NEW DELHI: At 102, India’s oldest voter Shyam Negi is all set to head to the polls for a national record 32nd time.
The retired teacher has cast his vote in every major poll since the country’s first elections in 1951.
And the father-of-seven, who in 2014 was made brand ambassador and mascot for the Election Commission of India, has the distinction of being the first ever Indian to complete an election ballot paper.
Although an ardent supporter of India’s current Prime Minister Narendra Modi, Negi believes the outcome of recent Indian-Pakistani tensions over Kashmir could be a crucial deciding factor in the result of India’s general elections later this year.
Negi will be keeping abreast of developments by listening to news updates on his trusty Philips radio from his Kalpa village home in the Kinnaur district of Himachal Pradesh, a state in northern India.
“A lot has changed in India since 1951 when I voted for the first time,” Negi told Arab News.
“Jawaharlal Nehru (India’s first Prime Minister) was a tall leader and his speeches used to sway the voters. India was just taking baby steps as a new nation when it held its first election. There was a new hope, new desire and a new air,” he said.
India’s 17th general election will be held from April 11 to May 19 this year, and Negi said he cannot wait to vote again.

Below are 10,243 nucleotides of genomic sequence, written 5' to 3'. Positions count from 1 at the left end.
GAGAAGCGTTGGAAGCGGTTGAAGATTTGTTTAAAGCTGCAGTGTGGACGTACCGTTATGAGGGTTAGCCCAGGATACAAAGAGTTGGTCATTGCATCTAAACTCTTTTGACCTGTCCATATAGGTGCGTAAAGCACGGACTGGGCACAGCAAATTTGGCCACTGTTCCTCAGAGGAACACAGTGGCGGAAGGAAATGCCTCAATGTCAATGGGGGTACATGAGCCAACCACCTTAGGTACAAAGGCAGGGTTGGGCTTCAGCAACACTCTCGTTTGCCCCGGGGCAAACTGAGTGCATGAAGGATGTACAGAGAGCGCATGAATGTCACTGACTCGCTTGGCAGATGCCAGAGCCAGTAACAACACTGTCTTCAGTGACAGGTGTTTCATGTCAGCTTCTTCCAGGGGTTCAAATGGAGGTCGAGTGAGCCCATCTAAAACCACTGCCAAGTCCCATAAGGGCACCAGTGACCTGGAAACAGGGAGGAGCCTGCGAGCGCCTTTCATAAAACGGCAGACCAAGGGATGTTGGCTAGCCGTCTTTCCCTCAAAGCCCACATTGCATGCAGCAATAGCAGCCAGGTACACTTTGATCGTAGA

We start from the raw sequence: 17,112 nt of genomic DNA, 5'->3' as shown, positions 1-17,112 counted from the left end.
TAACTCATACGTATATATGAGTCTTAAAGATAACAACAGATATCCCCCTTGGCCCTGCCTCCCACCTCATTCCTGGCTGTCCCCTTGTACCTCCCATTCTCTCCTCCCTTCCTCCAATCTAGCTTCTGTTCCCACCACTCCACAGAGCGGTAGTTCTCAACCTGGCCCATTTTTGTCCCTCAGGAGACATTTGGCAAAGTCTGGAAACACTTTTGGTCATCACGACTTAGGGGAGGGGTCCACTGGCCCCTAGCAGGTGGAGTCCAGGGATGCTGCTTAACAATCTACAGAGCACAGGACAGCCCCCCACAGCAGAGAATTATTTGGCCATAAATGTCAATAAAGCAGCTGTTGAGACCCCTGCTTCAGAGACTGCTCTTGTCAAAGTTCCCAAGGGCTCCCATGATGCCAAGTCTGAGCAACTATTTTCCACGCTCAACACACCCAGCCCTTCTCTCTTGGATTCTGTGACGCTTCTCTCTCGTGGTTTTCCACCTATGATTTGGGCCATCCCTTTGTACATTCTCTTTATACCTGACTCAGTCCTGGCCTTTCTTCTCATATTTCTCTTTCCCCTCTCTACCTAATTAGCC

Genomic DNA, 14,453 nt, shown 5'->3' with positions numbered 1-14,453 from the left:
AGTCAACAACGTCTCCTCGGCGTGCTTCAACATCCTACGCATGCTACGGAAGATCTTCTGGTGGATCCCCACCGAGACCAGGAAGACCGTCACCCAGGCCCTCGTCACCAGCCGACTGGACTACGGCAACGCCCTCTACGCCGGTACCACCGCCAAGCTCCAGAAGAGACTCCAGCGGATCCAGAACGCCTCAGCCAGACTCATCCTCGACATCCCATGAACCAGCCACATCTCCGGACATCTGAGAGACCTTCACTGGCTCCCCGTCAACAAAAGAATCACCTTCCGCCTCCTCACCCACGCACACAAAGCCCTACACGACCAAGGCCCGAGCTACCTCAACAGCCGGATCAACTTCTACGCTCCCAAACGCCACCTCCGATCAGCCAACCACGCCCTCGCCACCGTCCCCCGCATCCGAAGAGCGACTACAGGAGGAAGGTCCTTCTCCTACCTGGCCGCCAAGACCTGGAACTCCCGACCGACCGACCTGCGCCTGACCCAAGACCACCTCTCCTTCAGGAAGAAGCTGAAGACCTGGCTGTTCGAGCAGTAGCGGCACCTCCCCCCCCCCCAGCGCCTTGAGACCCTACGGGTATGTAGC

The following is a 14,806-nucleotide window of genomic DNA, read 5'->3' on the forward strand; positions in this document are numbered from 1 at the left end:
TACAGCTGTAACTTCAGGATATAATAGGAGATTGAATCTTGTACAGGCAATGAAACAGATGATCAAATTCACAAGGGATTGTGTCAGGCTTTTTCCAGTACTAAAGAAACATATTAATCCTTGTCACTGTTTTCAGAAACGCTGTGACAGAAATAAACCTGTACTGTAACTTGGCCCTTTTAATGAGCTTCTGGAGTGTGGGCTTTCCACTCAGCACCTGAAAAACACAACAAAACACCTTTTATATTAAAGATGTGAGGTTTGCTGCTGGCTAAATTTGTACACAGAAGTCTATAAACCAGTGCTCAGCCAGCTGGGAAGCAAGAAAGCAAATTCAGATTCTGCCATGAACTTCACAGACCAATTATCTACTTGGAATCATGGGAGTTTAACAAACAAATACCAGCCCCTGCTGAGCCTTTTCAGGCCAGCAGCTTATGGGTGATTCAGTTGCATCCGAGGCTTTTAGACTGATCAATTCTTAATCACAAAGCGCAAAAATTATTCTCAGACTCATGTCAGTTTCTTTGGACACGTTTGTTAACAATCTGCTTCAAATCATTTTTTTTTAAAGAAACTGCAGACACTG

“If you include local elections, legislative elections and all the previous polls, I have voted 31 times and I am quite keen to vote for a 32nd time too.”
Negi retired as a school teacher in 1979 and since then has been living in Kalpa with his youngest son. A father of four daughters and three sons, Negi lost his wife three years ago. But that hasn’t stopped him from being treated as something of a local celebrity, especially on the back of his Election Commission of India mascot status.
He is credited as being the first person to vote in India. In 1951, the election in his parliamentary constituency took place three months ahead of schedule to avoid bad weather.
Negi said he was on election duty that day but had to go to another village to oversee the polls. So, he asked the polling agent in his village to take his vote before he left, therefore filling in his ballot paper before anyone else.
“Democracy is a dynamic process. Your vote is not a piece of paper but a weapon that one can use to change the direction of the country,” added Negi, who claims to have seen Mahatma Gandhi during a visit by the Indian activist to Shimla.
“Politics has also undergone change. Earlier there was the (Indian National) Congress party which was dominant, now there are many parties and the BJP (Bharatiya Janata Party) is the powerful party,” said Negi.
“It is a beauty of democracy that anyone can occupy high office. Even a tea-seller can become a prime minister (referring to Modi).”
Negi said every vote counted, and he urged young people to “understand the power of the vote” and turn out in force at the forthcoming elections.
Although never having considered being a politician himself, Negi has always taken a keen interest in politics, and believes Modi deserves the chance of another term in office.
Negi’s hearing may be deteriorating, but not enough to stop him from tuning into his radio. “On May 19, I will cast my vote when the elections are held in the village. I am really keen to know the result of this election,” he said.